In the world of food writers, I’m a relative pauper. I don’t realistically see myself ever being a world traveler. I suppose that’s why we invent words like WANDERLUST. It was specifically created for people like me, and I reckon that’s why food and travel shows take up so much of my free time. The act of living vicariously through television is a yet to be named mental syndrome that I’ve developed over the years.
The word ‘vicarious’ often times connotes punishment. Therefore, in my case, vicarious is the proper word choice. Not being able to trot the globe is excruciating for someone with an intrinsic love of global cuisine. I think my blood lust burns hottest when I watch some spoiled host fall all over themselves while dining in Japan. If I ever had the chance to visit any of the prefectures, getting me to come back home would be a colossal task.
With that said, my recent trip to Orlando reassured me of the fact the Orlandoans have some very special new dining establishments. While I was in town, the city reactivated my faith in having the traditional experience right in my backyard.
I suffer most when I watch these guys walking through some back alley in Tokyo with their guides, and just so happen to stumble into a tiny izakaya or a micro sushi bar that was literally cut out of a wall. Generally these types of places seat no more than a handful of patrons at a time. I envy the admiration and communal attitude shown between patron and host. It’s a completely raw atmosphere involving only a cook and their guests.
Tucked in the rear of the deservedly popular East End Market in the Audubon Park district, lies Kappo, a 6-7 seat food stall specializing in Japanese specialties made from the heart, with ingredients source primarily from local vendors.
This is exactly what I was looking for.
I know that Central Florida has made some pretty decent strides to expand the culinary parameters of acceptance. However, until Kappo raised their clunky metal security partition for business, it was the first time someone dared to take a chance on the local palates. At the very least they’ve brought a new approach to our dining scene, one that’s causing food lusters to flock like rats in Meyers flats for a chance at the Sunday lunch omakase. Their setup and the way they treat their guests is eerily reminiscent of a high energy family meal. All that’s missing is the wonderfully boisterous pinpoint sound of my Nana’s voice coming from all directions like a swarm of killer bees.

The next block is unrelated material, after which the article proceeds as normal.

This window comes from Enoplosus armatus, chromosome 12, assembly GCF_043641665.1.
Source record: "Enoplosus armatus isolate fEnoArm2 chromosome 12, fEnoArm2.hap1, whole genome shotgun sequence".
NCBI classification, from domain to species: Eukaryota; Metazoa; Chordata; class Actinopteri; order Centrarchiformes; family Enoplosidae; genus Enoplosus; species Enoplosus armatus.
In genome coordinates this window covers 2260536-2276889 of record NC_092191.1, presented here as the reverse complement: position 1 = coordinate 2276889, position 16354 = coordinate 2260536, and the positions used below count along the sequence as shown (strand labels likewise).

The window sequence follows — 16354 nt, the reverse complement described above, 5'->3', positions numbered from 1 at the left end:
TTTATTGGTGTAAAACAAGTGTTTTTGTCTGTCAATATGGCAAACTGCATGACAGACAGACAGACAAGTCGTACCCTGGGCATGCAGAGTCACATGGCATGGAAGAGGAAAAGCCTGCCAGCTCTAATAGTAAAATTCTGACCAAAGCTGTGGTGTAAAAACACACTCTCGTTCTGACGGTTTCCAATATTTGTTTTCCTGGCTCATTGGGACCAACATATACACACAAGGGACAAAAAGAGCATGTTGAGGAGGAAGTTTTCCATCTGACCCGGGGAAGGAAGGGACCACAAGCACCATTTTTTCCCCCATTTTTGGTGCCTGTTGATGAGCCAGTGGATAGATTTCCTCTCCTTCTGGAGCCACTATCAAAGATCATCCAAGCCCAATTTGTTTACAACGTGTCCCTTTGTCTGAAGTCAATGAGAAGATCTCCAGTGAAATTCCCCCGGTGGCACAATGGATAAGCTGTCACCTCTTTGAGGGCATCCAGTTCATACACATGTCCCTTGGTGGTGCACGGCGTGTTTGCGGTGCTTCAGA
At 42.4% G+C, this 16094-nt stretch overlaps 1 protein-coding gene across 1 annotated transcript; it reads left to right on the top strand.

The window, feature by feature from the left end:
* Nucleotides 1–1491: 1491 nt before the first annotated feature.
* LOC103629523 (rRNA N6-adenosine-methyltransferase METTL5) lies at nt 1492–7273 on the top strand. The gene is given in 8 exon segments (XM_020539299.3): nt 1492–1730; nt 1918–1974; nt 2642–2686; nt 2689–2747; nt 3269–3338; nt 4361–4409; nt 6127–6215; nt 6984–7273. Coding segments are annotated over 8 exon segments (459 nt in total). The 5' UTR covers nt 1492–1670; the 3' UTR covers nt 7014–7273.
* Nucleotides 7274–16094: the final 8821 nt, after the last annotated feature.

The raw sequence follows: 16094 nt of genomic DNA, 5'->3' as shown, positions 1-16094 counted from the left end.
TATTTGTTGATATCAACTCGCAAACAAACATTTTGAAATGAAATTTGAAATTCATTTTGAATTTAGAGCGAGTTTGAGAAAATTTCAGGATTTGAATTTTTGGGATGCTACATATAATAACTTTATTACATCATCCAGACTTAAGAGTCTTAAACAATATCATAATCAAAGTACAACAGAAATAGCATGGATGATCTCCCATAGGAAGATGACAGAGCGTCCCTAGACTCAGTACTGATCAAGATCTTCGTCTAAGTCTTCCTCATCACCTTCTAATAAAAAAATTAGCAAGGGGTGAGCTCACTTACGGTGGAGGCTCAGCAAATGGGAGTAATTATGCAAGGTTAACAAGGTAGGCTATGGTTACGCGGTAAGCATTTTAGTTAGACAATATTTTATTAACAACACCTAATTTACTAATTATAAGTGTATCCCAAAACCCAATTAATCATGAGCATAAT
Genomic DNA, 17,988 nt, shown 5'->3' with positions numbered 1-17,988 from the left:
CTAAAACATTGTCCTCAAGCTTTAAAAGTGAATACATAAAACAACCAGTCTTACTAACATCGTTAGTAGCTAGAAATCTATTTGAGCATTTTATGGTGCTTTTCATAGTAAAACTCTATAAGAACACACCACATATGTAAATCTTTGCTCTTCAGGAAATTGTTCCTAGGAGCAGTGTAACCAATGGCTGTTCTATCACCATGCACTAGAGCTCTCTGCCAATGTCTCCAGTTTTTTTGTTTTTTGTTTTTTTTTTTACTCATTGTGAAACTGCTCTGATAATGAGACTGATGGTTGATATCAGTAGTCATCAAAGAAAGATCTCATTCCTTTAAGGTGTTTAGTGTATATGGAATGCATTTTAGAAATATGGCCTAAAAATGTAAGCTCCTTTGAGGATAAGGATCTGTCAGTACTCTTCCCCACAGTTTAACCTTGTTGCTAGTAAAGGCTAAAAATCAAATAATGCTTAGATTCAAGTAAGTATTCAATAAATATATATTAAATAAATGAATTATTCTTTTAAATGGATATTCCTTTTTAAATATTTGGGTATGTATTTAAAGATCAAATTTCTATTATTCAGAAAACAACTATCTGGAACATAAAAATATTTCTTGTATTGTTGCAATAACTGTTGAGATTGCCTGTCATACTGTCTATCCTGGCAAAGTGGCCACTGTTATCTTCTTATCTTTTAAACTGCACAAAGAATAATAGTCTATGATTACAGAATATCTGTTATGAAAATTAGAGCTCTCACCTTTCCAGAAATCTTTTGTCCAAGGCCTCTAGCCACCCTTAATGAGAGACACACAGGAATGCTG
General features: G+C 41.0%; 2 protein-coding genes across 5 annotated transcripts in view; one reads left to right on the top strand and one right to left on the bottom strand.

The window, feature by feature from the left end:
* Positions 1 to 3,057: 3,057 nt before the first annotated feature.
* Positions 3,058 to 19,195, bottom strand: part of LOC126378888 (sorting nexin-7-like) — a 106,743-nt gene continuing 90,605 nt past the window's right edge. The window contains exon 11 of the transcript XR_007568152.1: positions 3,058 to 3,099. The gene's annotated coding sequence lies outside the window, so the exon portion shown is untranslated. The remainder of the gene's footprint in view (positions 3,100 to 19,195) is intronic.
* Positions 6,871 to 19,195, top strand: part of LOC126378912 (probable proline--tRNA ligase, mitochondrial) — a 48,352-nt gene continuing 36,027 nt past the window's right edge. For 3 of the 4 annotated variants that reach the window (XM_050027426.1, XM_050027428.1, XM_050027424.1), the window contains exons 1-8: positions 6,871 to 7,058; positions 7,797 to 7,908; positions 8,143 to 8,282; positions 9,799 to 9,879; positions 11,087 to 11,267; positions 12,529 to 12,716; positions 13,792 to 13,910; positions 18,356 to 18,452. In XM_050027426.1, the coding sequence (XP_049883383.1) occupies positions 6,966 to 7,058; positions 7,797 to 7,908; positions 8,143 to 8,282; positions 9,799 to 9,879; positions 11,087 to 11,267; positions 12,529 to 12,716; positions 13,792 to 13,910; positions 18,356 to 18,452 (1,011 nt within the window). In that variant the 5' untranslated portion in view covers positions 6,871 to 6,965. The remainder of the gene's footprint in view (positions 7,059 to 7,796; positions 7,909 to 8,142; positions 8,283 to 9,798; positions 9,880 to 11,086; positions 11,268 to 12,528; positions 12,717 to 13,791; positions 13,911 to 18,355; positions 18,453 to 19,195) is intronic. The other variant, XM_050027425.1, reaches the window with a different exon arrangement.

The restaurant (which is not really a restaurant, but more of a proof of concept food lab) is run by five people that flow through the kitchen like a steady and uncompromising current. Some cut their teeth in New York City, a battleground for aspiring chefs, but all of them were friends before being business partners. If memory serves me correctly, all or a majority of the team spent time studying at the University of Florida. The interaction they have with their patrons is part of what moved me in such a positive way. I enjoyed my first meal at Kappo alone, seated with a group of strangers, some of whom were regulars and some, like me were there on their maiden journey. I wasn’t saying much because I’m not socially awkward or anything. I like to call it guarded. I’m always ready to parry an opponent when the situation calls for it. I wasn’t talking to anyone but simply watching the technique, since I find we can learn much from watching others work. The chef asked me, as he was a mere three feet from my face and I was hunched over staring at his mushroom cleaning technique, “Do you not like the food?” I replied. “I like it very much so. It’s actually making me exercise my brain.”